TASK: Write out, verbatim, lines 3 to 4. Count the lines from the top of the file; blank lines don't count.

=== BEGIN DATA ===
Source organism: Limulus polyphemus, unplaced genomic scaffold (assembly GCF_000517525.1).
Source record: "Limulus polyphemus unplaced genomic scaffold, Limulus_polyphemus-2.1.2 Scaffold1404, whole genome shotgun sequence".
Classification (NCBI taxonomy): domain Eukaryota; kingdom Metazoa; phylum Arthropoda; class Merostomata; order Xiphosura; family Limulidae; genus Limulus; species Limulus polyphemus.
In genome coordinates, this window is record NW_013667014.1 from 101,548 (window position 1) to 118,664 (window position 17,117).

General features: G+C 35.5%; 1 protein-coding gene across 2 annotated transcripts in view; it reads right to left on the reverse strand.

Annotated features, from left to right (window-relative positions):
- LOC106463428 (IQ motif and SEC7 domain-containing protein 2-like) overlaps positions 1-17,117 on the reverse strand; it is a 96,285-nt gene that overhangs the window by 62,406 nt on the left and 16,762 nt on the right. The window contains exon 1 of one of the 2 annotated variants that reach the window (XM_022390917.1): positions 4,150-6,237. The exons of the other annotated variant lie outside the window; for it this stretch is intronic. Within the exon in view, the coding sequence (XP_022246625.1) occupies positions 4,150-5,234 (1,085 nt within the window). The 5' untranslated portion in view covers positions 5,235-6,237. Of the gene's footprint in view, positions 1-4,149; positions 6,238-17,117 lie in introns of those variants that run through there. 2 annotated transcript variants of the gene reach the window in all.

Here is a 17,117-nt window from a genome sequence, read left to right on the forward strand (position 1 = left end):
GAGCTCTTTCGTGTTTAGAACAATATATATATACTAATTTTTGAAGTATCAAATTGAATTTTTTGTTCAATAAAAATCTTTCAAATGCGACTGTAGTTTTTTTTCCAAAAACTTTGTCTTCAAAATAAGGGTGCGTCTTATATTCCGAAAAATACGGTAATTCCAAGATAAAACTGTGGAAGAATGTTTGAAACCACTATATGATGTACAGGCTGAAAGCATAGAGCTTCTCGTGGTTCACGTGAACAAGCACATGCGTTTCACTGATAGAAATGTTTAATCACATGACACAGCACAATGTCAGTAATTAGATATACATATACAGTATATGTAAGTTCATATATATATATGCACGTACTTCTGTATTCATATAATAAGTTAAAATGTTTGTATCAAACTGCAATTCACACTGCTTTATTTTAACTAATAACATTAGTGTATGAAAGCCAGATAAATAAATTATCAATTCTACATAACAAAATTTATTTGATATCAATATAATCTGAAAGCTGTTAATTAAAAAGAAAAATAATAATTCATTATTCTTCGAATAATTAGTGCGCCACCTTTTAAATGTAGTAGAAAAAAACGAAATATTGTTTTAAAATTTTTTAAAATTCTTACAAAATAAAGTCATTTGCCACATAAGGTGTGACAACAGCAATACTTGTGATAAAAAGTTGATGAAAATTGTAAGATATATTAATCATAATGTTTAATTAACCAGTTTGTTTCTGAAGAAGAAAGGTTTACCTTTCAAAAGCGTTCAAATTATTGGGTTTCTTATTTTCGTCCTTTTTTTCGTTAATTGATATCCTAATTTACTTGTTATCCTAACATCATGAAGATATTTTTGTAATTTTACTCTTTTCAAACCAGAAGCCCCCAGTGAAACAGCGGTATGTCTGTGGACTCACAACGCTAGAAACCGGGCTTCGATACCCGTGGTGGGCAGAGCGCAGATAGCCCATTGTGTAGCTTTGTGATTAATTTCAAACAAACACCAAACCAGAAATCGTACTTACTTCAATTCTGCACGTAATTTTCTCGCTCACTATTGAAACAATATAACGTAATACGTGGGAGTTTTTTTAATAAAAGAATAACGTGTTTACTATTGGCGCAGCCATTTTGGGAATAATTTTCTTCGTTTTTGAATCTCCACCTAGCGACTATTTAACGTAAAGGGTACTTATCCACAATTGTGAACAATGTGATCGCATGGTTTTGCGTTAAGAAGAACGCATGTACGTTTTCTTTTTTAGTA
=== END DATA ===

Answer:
Classification (NCBI taxonomy): domain Eukaryota; kingdom Metazoa; phylum Arthropoda; class Merostomata; order Xiphosura; family Limulidae; genus Limulus; species Limulus polyphemus.
In genome coordinates, this window is record NW_013667014.1 from 101,548 (window position 1) to 118,664 (window position 17,117).